As part of the agreement, Arafat would be responsible for internal security within the PA, especially the suppression of the dissidents of Hamas and Islamic Jihad. Arafat employs 19,000 police and has the cooperation of no less than nine security services, including the CIA and Shin Bet. The PA has become extremely repressive, with demonstrations being banned, closure of newspapers, arrests of opponents and torture. After Wye, Arafat ordered the arrest of 200 Hamas activists, held without charge or trial.
Nevertheless, the security question (Arafat's failure to fight "terrorism") has become the pretext for the repeated breaking off of negotiations. Eventually, a new agreement was signed at Wye river in the USA, which would place 13.1% of the West Bank under PA control. But again the Israelis after only granting 2% froze things.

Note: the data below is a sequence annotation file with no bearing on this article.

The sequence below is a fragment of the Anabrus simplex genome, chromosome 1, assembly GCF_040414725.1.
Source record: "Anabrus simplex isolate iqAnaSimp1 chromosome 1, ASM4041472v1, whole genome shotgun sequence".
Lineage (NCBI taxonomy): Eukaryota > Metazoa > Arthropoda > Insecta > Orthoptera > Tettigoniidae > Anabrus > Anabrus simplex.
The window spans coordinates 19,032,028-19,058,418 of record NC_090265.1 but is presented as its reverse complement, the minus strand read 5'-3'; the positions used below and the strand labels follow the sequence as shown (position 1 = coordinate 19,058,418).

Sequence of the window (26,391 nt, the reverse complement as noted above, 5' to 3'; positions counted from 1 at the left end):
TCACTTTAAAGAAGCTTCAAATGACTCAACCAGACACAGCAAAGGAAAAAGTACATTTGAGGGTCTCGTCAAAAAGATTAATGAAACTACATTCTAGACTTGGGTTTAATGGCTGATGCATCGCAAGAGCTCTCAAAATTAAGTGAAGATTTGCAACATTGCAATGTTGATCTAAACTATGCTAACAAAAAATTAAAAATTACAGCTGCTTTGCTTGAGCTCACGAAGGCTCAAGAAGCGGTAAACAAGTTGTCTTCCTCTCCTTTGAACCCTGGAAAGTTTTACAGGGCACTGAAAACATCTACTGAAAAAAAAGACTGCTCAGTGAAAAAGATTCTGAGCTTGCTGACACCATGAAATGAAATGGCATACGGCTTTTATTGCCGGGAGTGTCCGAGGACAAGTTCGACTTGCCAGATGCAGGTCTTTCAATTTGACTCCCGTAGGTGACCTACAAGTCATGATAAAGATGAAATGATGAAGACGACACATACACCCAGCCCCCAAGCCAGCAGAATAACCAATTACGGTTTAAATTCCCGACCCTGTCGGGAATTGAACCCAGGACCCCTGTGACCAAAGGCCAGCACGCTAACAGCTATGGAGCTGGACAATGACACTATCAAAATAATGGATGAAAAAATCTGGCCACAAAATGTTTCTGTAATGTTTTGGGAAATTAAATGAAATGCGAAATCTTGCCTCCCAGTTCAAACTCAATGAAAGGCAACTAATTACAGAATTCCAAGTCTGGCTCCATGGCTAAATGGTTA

The lack of any real progress has led to bitter disillusionment amongst the Palestinians. Day by day, the situation of the masses is getting progressively worse. In the West Bank unemployment is between 16-33%, depending on access to Israel. In Gaza it is 60%. Poverty is widespread. The Gaza Strip is becoming pauperised, with little sanitation, health care or education. Around 80% of the economy of the West Bank and Gaza depends on Israel. The repeated closure of the border creates colossal difficulties. In 1987, 80,000 were allowed to cross into Israel; now only 8,000 are permitted access.
There is no freedom of movement for the two million Palestinians in the occupied areas. All need security passes from the Israelis before they can travel, a major problem if you are stateless or a refugee. They can't even move between Gaza and Jericho, a distance of ninety kilometres, despite being part of the PA. All roads have restricted access, patrolled by the Israeli army, so there has been talk of building a 'highway on stilts' between the two areas, but this has been rejected as costing too much! As Barak said when the troops were being redeployed from PA areas: "Everything continues as usual."